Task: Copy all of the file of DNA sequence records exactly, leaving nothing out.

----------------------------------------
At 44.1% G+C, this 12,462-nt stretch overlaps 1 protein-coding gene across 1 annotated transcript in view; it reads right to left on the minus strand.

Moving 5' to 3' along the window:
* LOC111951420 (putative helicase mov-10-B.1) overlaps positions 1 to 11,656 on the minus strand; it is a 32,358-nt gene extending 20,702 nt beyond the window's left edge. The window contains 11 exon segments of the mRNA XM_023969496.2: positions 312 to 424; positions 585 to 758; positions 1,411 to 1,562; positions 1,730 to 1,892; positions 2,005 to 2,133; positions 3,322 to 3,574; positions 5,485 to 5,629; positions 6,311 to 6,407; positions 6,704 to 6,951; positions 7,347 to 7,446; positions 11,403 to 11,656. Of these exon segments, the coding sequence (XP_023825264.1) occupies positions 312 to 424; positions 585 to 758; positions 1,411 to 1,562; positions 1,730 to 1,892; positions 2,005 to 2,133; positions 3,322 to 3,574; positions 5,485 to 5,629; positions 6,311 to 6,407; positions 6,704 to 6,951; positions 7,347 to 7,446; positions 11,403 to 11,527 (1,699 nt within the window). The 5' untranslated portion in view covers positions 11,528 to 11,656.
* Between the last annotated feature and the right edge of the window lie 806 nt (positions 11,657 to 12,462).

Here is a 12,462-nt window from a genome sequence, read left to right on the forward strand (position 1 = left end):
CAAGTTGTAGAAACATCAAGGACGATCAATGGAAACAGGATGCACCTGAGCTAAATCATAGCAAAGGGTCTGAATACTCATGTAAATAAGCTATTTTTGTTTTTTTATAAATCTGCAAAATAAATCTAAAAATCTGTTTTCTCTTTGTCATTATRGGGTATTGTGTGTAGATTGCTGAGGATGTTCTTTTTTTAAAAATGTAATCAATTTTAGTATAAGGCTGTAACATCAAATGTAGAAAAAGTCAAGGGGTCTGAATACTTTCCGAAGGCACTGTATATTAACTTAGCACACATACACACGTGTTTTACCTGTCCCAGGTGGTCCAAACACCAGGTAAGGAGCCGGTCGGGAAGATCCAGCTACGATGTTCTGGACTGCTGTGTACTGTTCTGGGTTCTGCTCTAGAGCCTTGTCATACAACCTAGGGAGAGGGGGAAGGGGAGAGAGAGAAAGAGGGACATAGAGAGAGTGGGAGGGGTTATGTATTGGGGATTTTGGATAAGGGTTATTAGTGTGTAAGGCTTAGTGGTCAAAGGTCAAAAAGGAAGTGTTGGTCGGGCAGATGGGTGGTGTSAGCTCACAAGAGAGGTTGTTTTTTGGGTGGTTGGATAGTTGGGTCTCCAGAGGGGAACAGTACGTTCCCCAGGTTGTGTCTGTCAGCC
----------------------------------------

At 44.1% G+C, this 12,462-nt stretch overlaps 1 protein-coding gene across 1 annotated transcript in view; it reads right to left on the minus strand.

Moving 5' to 3' along the window:
* LOC111951420 (putative helicase mov-10-B.1) overlaps positions 1 to 11,656 on the minus strand; it is a 32,358-nt gene extending 20,702 nt beyond the window's left edge. The window contains 11 exon segments of the mRNA XM_023969496.2: positions 312 to 424; positions 585 to 758; positions 1,411 to 1,562; positions 1,730 to 1,892; positions 2,005 to 2,133; positions 3,322 to 3,574; positions 5,485 to 5,629; positions 6,311 to 6,407; positions 6,704 to 6,951; positions 7,347 to 7,446; positions 11,403 to 11,656. Of these exon segments, the coding sequence (XP_023825264.1) occupies positions 312 to 424; positions 585 to 758; positions 1,411 to 1,562; positions 1,730 to 1,892; positions 2,005 to 2,133; positions 3,322 to 3,574; positions 5,485 to 5,629; positions 6,311 to 6,407; positions 6,704 to 6,951; positions 7,347 to 7,446; positions 11,403 to 11,527 (1,699 nt within the window). The 5' untranslated portion in view covers positions 11,528 to 11,656.
* Between the last annotated feature and the right edge of the window lie 806 nt (positions 11,657 to 12,462).

Here is a 12,462-nt window from a genome sequence, read left to right on the forward strand (position 1 = left end):
CAAGTTGTAGAAACATCAAGGACGATCAATGGAAACAGGATGCACCTGAGCTAAATCATAGCAAAGGGTCTGAATACTCATGTAAATAAGCTATTTTTGTTTTTTTATAAATCTGCAAAATAAATCTAAAAATCTGTTTTCTCTTTGTCATTATRGGGTATTGTGTGTAGATTGCTGAGGATGTTCTTTTTTTAAAAATGTAATCAATTTTAGTATAAGGCTGTAACATCAAATGTAGAAAAAGTCAAGGGGTCTGAATACTTTCCGAAGGCACTGTATATTAACTTAGCACACATACACACGTGTTTTACCTGTCCCAGGTGGTCCAAACACCAGGTAAGGAGCCGGTCGGGAAGATCCAGCTACGATGTTCTGGACTGCTGTGTACTGTTCTGGGTTCTGCTCTAGAGCCTTGTCATACAACCTAGGGAGAGGGGGAAGGGGAGAGAGAGAAAGAGGGACATAGAGAGAGTGGGAGGGGTTATGTATTGGGGATTTTGGATAAGGGTTATTAGTGTGTAAGGCTTAGTGGTCAAAGGTCAAAAAGGAAGTGTTGGTCGGGCAGATGGGTGGTGTSAGCTCACAAGAGAGGTTGTTTTTTGGGTGGTTGGATAGTTGGGTCTCCAGAGGGGAACAGTACGTTCCCCAGGTTGTGTCTGTCAGCC